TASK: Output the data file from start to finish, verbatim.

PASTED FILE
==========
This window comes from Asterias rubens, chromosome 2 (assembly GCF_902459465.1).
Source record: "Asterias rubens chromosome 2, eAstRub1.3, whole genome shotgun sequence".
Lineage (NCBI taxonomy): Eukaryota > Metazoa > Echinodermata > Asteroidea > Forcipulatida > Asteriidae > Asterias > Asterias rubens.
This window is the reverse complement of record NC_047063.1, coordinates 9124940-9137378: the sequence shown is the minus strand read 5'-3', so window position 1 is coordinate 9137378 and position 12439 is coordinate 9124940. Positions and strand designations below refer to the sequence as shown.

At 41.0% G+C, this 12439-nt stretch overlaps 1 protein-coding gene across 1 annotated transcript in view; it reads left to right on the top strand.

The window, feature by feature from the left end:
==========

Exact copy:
This window comes from Asterias rubens, chromosome 2 (assembly GCF_902459465.1).
Source record: "Asterias rubens chromosome 2, eAstRub1.3, whole genome shotgun sequence".
Lineage (NCBI taxonomy): Eukaryota > Metazoa > Echinodermata > Asteroidea > Forcipulatida > Asteriidae > Asterias > Asterias rubens.
This window is the reverse complement of record NC_047063.1, coordinates 9124940-9137378: the sequence shown is the minus strand read 5'-3', so window position 1 is coordinate 9137378 and position 12439 is coordinate 9124940. Positions and strand designations below refer to the sequence as shown.

At 41.0% G+C, this 12439-nt stretch overlaps 1 protein-coding gene across 1 annotated transcript in view; it reads left to right on the top strand.

The window, feature by feature from the left end: